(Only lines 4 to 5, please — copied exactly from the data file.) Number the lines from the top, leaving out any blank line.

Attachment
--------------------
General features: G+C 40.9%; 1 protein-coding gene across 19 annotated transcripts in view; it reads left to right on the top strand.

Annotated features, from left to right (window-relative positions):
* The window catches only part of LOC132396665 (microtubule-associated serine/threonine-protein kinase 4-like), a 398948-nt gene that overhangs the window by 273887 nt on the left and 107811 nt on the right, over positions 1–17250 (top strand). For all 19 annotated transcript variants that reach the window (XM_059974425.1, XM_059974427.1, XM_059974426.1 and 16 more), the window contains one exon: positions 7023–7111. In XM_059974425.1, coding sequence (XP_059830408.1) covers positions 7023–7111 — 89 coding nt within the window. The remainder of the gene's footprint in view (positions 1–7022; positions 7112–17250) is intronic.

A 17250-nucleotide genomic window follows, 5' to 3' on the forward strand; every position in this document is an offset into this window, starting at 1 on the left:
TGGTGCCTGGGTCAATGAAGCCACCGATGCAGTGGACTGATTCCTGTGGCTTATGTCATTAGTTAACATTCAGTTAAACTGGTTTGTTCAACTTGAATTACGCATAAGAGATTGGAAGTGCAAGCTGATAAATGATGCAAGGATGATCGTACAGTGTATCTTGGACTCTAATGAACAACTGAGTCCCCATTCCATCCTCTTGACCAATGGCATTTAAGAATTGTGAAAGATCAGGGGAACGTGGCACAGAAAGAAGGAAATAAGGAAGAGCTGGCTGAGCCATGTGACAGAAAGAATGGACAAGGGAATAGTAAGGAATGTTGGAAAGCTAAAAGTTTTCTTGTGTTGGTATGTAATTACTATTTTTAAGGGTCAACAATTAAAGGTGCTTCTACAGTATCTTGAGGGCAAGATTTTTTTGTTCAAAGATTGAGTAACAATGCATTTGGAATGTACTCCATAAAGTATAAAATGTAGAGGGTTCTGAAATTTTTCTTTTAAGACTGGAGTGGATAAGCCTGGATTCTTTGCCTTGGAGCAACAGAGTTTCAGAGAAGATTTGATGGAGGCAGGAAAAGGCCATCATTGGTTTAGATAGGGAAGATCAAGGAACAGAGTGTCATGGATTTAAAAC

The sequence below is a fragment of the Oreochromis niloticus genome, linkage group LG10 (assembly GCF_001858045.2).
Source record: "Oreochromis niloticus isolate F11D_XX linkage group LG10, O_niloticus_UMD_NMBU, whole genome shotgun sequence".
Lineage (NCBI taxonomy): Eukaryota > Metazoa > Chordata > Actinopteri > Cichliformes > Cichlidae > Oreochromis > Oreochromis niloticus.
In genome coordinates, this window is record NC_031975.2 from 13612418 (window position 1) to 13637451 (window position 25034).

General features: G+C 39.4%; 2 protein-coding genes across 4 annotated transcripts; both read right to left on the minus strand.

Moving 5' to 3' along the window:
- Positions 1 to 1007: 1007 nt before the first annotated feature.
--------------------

A 17250-nucleotide genomic window follows, 5' to 3' on the forward strand; every position in this document is an offset into this window, starting at 1 on the left:
TGGTGCCTGGGTCAATGAAGCCACCGATGCAGTGGACTGATTCCTGTGGCTTATGTCATTAGTTAACATTCAGTTAAACTGGTTTGTTCAACTTGAATTACGCATAAGAGATTGGAAGTGCAAGCTGATAAATGATGCAAGGATGATCGTACAGTGTATCTTGGACTCTAATGAACAACTGAGTCCCCATTCCATCCTCTTGACCAATGGCATTTAAGAATTGTGAAAGATCAGGGGAACGTGGCACAGAAAGAAGGAAATAAGGAAGAGCTGGCTGAGCCATGTGACAGAAAGAATGGACAAGGGAATAGTAAGGAATGTTGGAAAGCTAAAAGTTTTCTTGTGTTGGTATGTAATTACTATTTTTAAGGGTCAACAATTAAAGGTGCTTCTACAGTATCTTGAGGGCAAGATTTTTTTGTTCAAAGATTGAGTAACAATGCATTTGGAATGTACTCCATAAAGTATAAAATGTAGAGGGTTCTGAAATTTTTCTTTTAAGACTGGAGTGGATAAGCCTGGATTCTTTGCCTTGGAGCAACAGAGTTTCAGAGAAGATTTGATGGAGGCAGGAAAAGGCCATCATTGGTTTAGATAGGGAAGATCAAGGAACAGAGTGTCATGGATTTAAAAC